Event Coverage

We tried on the Nike Hyperadapt 1.0 self-lacing shoes, and here's what they feel like

By Reta Lee - 17 Apr 2018

We tried on the Nike Hyperadapt 1.0 self-lacing shoes, and here's what they feel like

I was pretty much following the news closely ever since Nike announced they were taking the 'Back To The Future II' shoes and launching a limited edition self-lacing Nike Mags with actor Michael J. Fox, which will benefit his foundation and research to Parkinson's disease (Michael was also diagnosed with it). That was in 2015, and the video of Michael trying on the shoes and looking delighted was bliss. Forward to today, the shoes have since gone into mass production, and Nike has now made it available in Singapore with three colors: olive flak/black-orange peel-sequoia, black/white and white/pure platinum.

At first impression, it looks like your everyday lifestyle shoes, albeit with a thicker, cushion-y heel support. It also felt light, like your performance training shoes. The futuristic details were subtle, until you put them on.

Slipping in a pair of the shoes at Dover Street Market, where the range will only be made available exclusively, it's come to my realization that this is not a gimmick. I was slightly nervous, with strange thoughts running in my head - "What if the laces stop working, and it grips my feet too tightly? Would I have to cut through them then?"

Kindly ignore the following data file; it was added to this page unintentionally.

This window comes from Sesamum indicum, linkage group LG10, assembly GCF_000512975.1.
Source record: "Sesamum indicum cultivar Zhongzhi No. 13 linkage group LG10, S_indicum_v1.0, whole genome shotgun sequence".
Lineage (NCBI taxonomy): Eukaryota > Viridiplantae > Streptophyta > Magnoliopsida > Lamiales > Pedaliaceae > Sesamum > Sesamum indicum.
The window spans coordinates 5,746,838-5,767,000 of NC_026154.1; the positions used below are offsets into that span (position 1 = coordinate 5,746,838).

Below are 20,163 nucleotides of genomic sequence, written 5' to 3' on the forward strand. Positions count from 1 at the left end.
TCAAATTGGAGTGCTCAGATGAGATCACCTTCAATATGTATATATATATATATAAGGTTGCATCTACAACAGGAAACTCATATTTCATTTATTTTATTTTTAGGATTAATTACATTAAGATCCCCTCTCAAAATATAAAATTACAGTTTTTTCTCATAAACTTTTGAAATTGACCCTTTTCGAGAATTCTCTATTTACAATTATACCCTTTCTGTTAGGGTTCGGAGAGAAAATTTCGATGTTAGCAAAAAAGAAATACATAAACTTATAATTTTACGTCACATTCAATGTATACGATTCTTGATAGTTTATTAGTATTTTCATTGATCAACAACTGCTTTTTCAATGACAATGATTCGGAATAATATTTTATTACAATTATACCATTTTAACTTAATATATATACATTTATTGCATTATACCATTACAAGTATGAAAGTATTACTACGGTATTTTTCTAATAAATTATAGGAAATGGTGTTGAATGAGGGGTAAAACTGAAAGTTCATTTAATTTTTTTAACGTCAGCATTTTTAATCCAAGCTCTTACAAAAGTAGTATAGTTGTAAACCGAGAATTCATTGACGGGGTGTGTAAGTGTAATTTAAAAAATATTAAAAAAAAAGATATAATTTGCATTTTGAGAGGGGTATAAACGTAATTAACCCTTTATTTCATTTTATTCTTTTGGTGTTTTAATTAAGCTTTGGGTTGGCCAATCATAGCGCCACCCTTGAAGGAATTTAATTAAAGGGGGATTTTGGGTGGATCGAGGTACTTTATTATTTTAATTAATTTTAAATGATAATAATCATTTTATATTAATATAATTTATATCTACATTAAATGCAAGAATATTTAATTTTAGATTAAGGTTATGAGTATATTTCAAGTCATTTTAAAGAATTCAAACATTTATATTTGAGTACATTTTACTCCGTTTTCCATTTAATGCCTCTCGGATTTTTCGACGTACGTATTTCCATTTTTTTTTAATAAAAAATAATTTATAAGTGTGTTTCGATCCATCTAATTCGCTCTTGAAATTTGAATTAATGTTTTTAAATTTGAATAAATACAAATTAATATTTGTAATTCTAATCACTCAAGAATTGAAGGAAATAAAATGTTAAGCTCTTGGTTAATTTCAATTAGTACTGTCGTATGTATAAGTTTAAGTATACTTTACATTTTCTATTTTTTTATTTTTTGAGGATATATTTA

Nike's staff member assured me the shoes were powered up, and can last to about 2 weeks after a full recharge (it takes two to three hours of recharge using a power dock). As I wiggle into the shoes (I'm a size 7), the left shoe automatically ties itself, much to my surprise. Turns out, the shoe detects the weight of the ball of your feet once you rest it down, thus the automatic motion. A whirring sound accompanies the motion, and you could see the laces tightening its grip around my feet. And lights start to flash. It's definitely both eye and sound-catching, almost similar to hearing your favorite Mustang ride down the freeway. And that was Nike's intention, to makes its presence felt.

A blue light indicates full battery power; yellow means it's dwindling down and blinking red shows a charge is needed. To reset the shoes, one just press both buttons by the side of the shoes, and a kaleidoscope of rainbow colors power through - good if you want to re-adjust the grip of the laces as at the first wear, the shoes 'remember' the first grip.

The shoes are designed with performance training in mind - you can play sports, run, go to the gym in it, but it's not waterproof. So no chugging your shoes to an outdoor festival or run in the mud.Taking the shoes off was a bit of a struggle - I was still getting used to locating the buttons and holding for a few seconds to untie myself out.

Overall, the experience was positive - I did not get electrocuted. To some who hate tying shoe laces and jumping fast on both feet to get going, these shoes would save you time. This is a piece of adaptive technology which is both experiential and a peek into the future where we will be seeing driverless cars on the road. While the hefty price tag may be a deterrent to some, this is one collector's items for the early adopters.

The price? S$999.


Note: This article first appeared on Her World on Apr 12, 2018.

Join HWZ's Telegram channel here and catch all the latest tech news!
Our articles may contain affiliate links. If you buy through these links, we may earn a small commission.